In the national conversation on racial inequity, one group is continuously left on the sideline-those who were here first. Given that Native Americans precedently inhabited America, one would think their inalienable rights should at least match those of any settlers. But as history demonstrates, they don’t.
To read more of Department of Art Chair Scott Thorp’s eye-opening interview with Cheyenne artist Edgar Heap of Birds in Art Pulse Magazine, click here.
Cuban migrants are flocking to the U.S., a trend experts attribute to fears that changing relations between the two countries could end America’s policy that permits residents of the island nation who reach the U.S. to remain here permanently.
Dr. Paolo Spadoni, a Cuba expert and assistant professor in the Department of Political Science at Georgia Regents University, was quoted in a Sept. 20 article in the Wall Street Journal on the subject.
“There is sense of urgency to beat any change in U.S. immigration policy toward Cuba,” he said.
A year after the famous ice bucket challenge, The Augusta Chronicle talks to Dr. Michael Rivner and one of his patients about ALS care and research and the need to keep funding these efforts at Georgia Regents University.
Hunter Piper was told he had just two weeks to live when he was in second grade.
This Saturday, the 17-year-old high school senior is collecting donations of games, crafts, movies, toys and other items for the Children’s Hospital of Georgia, where he received his cancer treatments.
U.S. Rep. Lynn Westmoreland, chairman of the NSA and Cybersecurity Subcommittee at House Permanent Select Committee on Intelligence, talks about Georgia Regents University at an open hearing on global cyber threats, which was held by the House Intelligence Committee on Sept. 10, 2015.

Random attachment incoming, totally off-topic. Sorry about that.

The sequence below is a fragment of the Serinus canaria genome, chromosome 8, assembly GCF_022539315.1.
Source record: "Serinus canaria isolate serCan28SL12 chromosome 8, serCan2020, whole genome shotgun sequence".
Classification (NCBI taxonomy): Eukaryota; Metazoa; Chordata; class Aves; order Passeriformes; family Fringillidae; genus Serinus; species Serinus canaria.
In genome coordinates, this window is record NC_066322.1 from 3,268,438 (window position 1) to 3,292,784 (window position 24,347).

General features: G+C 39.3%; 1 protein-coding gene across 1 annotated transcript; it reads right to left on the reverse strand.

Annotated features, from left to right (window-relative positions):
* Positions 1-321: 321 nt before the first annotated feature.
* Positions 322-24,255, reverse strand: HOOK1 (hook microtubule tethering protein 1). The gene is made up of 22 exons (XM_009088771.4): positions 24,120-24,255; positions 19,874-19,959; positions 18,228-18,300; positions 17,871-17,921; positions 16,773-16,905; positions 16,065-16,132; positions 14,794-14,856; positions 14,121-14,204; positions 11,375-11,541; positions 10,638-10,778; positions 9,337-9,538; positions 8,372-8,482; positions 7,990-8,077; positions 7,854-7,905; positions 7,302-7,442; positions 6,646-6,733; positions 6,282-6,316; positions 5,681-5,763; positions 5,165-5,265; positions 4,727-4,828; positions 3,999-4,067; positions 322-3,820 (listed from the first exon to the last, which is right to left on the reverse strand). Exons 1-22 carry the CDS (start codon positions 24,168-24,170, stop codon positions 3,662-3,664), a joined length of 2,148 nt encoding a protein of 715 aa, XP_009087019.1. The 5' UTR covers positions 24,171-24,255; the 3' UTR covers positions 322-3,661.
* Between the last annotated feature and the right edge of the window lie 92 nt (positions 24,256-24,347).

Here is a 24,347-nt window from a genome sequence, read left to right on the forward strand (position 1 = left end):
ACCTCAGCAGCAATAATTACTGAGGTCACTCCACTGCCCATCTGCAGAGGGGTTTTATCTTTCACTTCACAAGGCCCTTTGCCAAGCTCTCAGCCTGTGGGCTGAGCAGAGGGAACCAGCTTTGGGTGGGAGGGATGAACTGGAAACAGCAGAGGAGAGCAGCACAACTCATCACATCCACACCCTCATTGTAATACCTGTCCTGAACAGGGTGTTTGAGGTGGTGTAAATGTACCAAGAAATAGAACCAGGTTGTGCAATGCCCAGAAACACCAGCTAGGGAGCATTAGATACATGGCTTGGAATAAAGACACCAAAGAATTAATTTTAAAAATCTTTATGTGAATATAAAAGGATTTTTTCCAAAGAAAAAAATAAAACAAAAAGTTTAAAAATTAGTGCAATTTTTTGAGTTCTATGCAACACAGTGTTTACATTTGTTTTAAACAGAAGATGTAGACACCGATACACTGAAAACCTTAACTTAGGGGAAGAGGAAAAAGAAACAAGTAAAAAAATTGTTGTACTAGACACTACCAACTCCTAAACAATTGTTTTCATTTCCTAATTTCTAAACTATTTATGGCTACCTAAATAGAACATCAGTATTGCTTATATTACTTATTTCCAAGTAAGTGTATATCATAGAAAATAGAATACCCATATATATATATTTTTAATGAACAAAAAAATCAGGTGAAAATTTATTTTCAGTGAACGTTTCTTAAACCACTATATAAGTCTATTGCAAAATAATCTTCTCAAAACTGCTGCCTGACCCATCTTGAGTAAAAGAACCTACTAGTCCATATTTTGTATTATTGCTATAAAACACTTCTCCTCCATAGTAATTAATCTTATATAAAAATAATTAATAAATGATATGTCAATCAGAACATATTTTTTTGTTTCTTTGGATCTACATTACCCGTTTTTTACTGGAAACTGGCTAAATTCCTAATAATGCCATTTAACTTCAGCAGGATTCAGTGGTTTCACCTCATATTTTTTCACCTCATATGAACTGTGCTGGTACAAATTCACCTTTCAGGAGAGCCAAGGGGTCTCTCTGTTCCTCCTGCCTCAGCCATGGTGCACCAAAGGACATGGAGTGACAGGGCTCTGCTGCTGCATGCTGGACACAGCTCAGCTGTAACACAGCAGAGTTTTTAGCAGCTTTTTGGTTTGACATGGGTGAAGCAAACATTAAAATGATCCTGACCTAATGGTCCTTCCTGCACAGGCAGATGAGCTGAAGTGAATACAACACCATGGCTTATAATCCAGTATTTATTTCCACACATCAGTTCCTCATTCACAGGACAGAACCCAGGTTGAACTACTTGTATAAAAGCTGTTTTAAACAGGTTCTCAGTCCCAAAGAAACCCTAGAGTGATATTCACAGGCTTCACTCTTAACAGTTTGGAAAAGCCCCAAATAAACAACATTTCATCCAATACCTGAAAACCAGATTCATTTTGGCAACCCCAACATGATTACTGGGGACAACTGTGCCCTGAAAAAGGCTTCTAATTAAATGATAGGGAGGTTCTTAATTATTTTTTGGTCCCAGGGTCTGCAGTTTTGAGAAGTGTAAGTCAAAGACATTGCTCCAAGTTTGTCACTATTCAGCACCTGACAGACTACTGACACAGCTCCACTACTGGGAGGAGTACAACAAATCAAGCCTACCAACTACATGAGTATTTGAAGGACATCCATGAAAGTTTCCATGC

Panelists at the hearing included NSA Director Adm. Michael Rogers, Director of National Intelligence Gen. James Clapper and CIA Director John Brennan.
Dr. Olajide Agunolye, associate professor in the Department of Counselor Education, Leadership, and Research, was featured in The Augusta Chronicle regarding his work with the United Nations to strengthen global policies for higher education.
Agunloye joined GRU in 2008. He is a member of several professional organizations including the United Kingdom’s Association of Business Executives as well as the American Association for Supervision and Curriculum Development.
Agunloye received his bachelor’s and master’s degrees from the University of Ibadan in Nigeria. He earned his educational specialist degree from the University of West Georgia and earned a doctoral degree from the University of Georgia.
“The managed services partnership model not only works in theory, but also in practice. GRHealth, the clinical arm of Georgia Regents University based in Augusta, Georgia, provides patient care, conducts research and is the only academic health center in its region,” writes Matt Bierbaum, vice president of Managed Services and Enterprise Partnerships at Philips. “Like others, GRHealth was mired in a poor payer mix, flat reimbursements, aging technology across modalities, inefficient processes, competing priorities and a need to take cost out of an already strained set of resources.”
Click here to read the full story featured in Advance Healthcare Network’s Executive Insight.
Jami Wolfe, a child life specialist at the Children’s Hospital of Georgia, was recently featured in the Aiken Standard.
“At one time in my life, I thought about going into medicine and nursing… but didn’t know if I would be able to handle it,” Wolfe admitted. “When I found out what a child life specialist is, I thought, ‘This is it.’”